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A. alba is a large evergreen coniferous tree generally growing to 40–50 m (98–130 feet) tall and with a trunk diameter of up to 1.5 m (over 4.5 feet). It occurs at altitudes of 300-1,700 m (mainly over 500 m). Leaves are needle-like, flattened, 1.8–3 cm long and 2 mm wide by 0.5 mm thick, glossy dark green above, and with two greenish-white bands of stomata below. Leaftips are usually slightly notched at the tip. Cones are 9–17 cm long and 3–4 cm broad, with about 150-200 scales, each scale with an exserted bract and two winged seeds. As is characteristic of the genus, the cones disintegrate when mature to release the seeds.
A. alba is dominant in some forest stands in the Alps, or may co-occur with spruce (Picea sp.), or with hardwoods, commonly beech (Fagus sp.). It is closely related to Bulgarian fir (A. borisiiregis) of the Balkan Peninsula, and Sicilian fir (A. nebrodensis) in Sicily; it differs from these and other related Euro-Mediterranean firs in the sparser foliage. Some botanists treat Bulgarian and Sicilian firs as varieties of A. alba (var. acutifolia and var. nebrodensis, respectively).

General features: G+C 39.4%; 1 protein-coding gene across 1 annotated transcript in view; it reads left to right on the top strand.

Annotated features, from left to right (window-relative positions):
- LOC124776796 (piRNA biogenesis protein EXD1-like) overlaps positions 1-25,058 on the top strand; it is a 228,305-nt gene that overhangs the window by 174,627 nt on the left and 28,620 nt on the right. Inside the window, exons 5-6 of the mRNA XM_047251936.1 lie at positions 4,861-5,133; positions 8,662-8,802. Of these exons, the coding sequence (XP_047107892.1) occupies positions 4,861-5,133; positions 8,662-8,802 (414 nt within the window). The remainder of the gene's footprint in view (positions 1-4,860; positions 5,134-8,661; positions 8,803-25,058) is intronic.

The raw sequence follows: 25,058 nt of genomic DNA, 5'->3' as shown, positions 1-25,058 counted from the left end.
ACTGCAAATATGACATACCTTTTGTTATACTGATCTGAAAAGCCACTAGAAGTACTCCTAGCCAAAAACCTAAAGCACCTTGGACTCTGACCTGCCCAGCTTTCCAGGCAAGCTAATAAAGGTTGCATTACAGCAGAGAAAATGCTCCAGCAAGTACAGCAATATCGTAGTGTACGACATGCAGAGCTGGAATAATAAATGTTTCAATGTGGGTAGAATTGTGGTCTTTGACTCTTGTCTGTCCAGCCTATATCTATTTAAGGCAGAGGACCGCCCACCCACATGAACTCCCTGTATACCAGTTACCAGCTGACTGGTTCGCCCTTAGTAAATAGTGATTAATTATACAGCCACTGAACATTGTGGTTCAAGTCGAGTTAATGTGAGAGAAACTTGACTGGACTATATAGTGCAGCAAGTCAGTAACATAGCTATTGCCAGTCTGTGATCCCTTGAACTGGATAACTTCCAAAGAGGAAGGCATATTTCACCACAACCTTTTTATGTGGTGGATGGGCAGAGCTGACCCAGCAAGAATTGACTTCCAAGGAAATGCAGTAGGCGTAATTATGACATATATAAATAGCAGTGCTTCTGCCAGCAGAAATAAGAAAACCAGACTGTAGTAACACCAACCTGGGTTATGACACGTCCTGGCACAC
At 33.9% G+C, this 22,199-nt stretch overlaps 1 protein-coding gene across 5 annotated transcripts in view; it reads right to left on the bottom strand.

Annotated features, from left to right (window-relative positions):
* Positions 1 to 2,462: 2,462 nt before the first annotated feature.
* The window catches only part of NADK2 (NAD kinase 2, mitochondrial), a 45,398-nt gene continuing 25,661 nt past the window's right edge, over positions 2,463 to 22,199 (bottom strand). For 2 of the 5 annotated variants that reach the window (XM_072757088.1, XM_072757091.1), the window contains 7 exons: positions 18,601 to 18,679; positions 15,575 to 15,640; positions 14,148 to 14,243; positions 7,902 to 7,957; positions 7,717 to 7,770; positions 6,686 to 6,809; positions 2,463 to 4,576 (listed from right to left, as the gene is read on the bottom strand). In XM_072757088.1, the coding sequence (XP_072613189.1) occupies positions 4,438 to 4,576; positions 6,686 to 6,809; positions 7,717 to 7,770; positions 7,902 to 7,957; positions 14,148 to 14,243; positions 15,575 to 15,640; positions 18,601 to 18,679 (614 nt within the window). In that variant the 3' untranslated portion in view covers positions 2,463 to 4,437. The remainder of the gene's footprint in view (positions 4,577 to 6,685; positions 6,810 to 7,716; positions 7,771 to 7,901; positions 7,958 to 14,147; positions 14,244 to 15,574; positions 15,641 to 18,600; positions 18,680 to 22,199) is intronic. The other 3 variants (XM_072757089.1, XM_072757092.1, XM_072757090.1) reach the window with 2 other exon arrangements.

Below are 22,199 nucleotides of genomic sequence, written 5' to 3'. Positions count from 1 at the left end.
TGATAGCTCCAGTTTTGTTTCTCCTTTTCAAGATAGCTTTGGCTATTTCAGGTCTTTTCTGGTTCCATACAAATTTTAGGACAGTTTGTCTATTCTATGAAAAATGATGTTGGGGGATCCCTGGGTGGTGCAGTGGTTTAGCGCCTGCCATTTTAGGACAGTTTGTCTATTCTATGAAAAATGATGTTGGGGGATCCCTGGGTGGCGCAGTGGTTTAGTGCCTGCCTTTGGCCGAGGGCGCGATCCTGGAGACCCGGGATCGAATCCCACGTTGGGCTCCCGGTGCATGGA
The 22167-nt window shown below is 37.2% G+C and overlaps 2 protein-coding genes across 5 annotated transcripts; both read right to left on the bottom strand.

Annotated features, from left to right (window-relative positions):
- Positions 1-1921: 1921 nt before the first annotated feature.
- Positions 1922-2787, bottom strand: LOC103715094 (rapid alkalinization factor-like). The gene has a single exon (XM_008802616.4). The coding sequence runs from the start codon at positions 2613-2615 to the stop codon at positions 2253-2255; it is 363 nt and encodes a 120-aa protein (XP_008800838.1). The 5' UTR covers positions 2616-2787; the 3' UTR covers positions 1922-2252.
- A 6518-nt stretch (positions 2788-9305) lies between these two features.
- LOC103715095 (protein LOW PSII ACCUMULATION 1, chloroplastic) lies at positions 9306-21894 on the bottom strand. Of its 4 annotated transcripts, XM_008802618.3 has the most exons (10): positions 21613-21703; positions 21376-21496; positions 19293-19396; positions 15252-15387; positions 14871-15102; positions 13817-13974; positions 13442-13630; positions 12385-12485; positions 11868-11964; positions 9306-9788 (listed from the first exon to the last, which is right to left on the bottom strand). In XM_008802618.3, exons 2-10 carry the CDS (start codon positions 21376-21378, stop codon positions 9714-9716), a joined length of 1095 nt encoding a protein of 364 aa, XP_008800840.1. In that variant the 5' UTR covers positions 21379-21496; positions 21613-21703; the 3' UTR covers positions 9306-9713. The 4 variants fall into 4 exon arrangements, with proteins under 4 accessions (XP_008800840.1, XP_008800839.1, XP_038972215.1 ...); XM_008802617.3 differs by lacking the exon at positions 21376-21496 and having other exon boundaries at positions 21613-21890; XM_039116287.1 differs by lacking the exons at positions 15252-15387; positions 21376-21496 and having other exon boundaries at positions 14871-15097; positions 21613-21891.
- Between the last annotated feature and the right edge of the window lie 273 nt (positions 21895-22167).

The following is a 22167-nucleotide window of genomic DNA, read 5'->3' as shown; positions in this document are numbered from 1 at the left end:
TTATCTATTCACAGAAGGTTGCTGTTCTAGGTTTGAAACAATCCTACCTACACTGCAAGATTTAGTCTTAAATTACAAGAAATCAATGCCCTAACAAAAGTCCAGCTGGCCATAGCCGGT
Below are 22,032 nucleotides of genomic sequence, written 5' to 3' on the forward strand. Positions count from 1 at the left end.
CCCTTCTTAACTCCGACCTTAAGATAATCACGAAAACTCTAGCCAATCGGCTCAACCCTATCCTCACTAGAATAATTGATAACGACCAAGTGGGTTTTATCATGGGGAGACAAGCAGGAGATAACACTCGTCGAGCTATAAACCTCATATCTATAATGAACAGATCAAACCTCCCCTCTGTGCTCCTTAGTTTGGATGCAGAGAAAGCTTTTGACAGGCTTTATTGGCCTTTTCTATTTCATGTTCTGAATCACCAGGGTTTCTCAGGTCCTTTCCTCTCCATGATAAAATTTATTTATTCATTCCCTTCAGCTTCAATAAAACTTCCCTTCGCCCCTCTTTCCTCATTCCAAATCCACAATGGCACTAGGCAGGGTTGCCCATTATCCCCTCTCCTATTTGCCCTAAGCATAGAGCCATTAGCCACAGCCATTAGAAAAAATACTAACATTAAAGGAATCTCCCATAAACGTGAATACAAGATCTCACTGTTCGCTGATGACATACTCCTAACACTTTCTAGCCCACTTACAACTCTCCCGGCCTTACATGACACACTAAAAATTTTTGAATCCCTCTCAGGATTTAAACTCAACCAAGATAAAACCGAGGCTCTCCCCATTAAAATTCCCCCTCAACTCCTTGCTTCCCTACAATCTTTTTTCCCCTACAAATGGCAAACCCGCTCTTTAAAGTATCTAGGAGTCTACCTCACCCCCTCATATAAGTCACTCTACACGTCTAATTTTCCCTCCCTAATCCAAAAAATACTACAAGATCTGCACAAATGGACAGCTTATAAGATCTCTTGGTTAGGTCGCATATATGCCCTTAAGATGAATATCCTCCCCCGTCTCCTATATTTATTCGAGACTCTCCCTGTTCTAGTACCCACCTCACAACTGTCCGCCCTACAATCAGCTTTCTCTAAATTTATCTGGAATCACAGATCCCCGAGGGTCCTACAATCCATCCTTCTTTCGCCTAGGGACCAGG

The wood is white, leading to the species name "alba," but soft, somewhat weak, and tending to decay quickly. However, silver fir is important for pulpwood and construction use (often plywood) in Europe. Silver fir previously had widespread use as a Christmas tree, and may be the species immortalized in Hans Christian Anderson's famous fairy tale, The Little Fir Tree (recited in this YouTube clip). In recent years, however, silver fir has largely been replaced by other species (such as Norway spruce, Picea abies, which is more economically cultivated, or Nordmann fir, A. nordmanniana, which has denser, more attractive foliage). Resin extracted from the bark and leaves is used to make turpentine, varnishes, and various medicinal and cosmetic products, including perfumes, bath oils, and air fresheners. The resin has been used as an antiseptic, diuretic, expectorant, vasoconstrictor, and is a common ingredient in cough remedies.
A. alba is sensitive to pollution and climate change, and is considered a good environmental indicator. It listed as a threatened species in the International Union for the Conservation of Nature (IUCN) Red List, although is rated as “least concern.”
(Gymnosperm Database 2011 Harlow et al. 1991, IUCN 2011, PFAF 2011, Walentowski et al. 2005, Wikipedia 2011)